A school previously labelled inadequate has made improvements according to Ofsted, but inspectors have said standards are still not good enough.
William de Yaxley Church of England Academy has had its rating bumped up to ‘requires improvement’ by Ofsted, an improvement on its previous rating.
The primary school was rated as inadequate when it converted from William de Yaxley Church of England Aided Junior School into an academy in November 2014, and the recent Ofsted inspection was its first since being taken over by the Diocese of Ely Multi-Academy Trust (DEMAT).
In its report, Ofsted said standards at the academy in Landsdowne Road, Yaxley, are not yet good, particularly in maths.
School attendance is also said to be below average.
However, the report praised the governors and leaders, commenting: “A shared ambition and vision for the school mean that significant improvements have been made to the quality of the curriculum and pupils’ attitudes and behaviour.”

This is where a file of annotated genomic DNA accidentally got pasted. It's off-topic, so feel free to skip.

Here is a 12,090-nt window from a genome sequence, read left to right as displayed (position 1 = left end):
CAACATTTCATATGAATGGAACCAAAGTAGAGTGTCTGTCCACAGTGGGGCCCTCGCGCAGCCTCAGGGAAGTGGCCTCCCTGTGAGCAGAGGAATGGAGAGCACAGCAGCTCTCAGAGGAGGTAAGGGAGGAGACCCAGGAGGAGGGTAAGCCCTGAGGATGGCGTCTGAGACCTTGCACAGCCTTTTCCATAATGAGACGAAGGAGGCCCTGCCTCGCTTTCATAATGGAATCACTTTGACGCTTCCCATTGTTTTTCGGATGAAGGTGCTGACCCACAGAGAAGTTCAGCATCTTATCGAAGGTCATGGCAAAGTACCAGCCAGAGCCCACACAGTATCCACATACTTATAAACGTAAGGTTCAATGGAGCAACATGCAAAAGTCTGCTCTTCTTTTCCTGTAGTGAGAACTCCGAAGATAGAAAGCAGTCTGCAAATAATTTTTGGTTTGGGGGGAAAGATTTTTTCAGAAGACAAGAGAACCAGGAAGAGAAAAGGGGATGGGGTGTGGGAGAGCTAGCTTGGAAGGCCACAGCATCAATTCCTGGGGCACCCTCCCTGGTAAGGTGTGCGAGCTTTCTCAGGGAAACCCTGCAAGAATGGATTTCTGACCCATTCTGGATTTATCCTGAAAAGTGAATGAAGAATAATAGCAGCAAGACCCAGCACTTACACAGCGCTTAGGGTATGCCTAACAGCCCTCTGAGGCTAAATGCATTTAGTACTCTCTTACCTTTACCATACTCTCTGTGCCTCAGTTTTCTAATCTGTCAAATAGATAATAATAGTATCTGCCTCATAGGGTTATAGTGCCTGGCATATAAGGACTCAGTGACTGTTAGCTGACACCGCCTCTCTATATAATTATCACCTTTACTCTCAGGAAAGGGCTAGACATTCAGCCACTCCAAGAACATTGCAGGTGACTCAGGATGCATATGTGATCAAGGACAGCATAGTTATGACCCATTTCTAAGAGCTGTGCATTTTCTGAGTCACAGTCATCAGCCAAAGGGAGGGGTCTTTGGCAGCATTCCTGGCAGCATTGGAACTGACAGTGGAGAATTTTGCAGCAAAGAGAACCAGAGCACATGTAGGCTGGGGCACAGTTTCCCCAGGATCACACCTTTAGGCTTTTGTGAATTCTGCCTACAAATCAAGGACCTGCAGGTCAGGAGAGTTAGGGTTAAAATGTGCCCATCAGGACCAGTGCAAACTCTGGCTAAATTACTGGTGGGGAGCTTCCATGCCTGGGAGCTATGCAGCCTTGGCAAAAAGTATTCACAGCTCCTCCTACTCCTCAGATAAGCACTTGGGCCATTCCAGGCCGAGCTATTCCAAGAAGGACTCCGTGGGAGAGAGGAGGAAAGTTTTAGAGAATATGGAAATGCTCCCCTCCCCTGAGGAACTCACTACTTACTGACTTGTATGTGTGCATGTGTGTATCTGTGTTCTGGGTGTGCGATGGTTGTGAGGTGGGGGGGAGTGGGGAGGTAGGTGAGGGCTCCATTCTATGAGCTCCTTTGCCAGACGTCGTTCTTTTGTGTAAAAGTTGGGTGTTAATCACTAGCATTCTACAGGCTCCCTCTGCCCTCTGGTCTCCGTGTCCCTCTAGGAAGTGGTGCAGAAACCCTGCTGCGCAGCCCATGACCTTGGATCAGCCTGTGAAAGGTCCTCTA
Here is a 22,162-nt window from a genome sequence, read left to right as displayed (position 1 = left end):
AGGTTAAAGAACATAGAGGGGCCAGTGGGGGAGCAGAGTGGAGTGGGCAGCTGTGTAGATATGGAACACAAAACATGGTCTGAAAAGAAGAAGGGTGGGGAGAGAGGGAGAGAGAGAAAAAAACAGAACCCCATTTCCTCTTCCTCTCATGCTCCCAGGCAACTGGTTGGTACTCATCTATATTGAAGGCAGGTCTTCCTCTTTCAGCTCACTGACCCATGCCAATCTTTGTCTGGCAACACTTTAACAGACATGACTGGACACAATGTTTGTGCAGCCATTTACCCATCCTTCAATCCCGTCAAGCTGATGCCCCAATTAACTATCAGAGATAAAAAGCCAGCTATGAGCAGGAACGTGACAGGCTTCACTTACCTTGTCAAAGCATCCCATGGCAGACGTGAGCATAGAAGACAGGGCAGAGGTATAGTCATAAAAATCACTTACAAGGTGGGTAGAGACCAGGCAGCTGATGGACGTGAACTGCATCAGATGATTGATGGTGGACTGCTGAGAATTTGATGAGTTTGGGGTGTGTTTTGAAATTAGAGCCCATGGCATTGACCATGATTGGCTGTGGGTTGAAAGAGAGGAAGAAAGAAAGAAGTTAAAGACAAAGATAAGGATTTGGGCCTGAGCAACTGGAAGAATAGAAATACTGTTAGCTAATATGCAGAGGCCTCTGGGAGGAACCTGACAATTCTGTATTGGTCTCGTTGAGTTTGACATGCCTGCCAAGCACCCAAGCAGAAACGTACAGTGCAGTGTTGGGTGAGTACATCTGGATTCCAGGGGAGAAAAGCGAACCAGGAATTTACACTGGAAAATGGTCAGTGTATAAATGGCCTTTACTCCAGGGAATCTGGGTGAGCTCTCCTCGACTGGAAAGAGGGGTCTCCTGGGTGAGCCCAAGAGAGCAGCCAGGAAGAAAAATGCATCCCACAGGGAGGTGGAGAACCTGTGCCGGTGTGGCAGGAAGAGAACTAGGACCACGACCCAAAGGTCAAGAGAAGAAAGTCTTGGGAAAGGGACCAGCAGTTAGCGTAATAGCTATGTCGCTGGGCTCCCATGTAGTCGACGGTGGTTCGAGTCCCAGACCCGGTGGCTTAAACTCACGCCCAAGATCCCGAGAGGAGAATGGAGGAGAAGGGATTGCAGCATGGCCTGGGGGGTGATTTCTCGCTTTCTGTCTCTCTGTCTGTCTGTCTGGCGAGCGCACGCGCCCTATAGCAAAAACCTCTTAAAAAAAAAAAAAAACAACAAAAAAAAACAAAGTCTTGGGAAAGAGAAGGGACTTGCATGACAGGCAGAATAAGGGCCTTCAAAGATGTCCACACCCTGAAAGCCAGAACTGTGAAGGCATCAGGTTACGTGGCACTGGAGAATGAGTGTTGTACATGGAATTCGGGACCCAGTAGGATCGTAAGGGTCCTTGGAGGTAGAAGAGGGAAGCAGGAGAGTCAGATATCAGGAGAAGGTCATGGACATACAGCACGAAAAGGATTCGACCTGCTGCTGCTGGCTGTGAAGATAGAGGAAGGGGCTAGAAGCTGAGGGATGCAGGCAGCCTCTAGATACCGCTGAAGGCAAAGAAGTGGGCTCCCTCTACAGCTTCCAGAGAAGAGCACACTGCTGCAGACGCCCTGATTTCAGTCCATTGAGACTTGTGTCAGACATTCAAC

Other words of praise included: “Pupils are happy and safe and enjoy going to school,” and “leaders’ efforts to improve pupils’ reading, spelling, punctuation and grammar skills have been particularly effective.”
While the overall rating was inadequate, the effectiveness of leadership and management and personal development, behaviour and welfare were rated as good.
Quality of teaching, learning and assessment, and outcomes for pupils, were rated as inadequate.
Executive headteacher Kay Corley said: “We are pleased that all of our hard work over the past three-and-a-half years has been recognised - the legacy of being an inadequate school is now solidly in the past.
“It has been vital to have the whole team on board, including parents and governors, in supporting the school on its journey of improvement.
“Most importantly, it is rewarding to see how positively our children feature in this report, with references being made to exemplary aspects of behaviour and a culture of mutual respect between our children, as well as their improving progress and outcomes. We are proud of all they have achieved.”
DEMAT chief executive Andrew Read added: “When the predecessor school joined the trust it had been graded as inadequate overall and requiring special measures, and I am delighted that inspectors have recognised the huge progress made to the present school since it joined DEMAT.
“In particular inspectors graded leadership and management as ‘good’ which is witness to the enormous effort made by those who have led these improvements.
“I have every confidence that given this trajectory of improvement the school will be graded good overall in the near future.”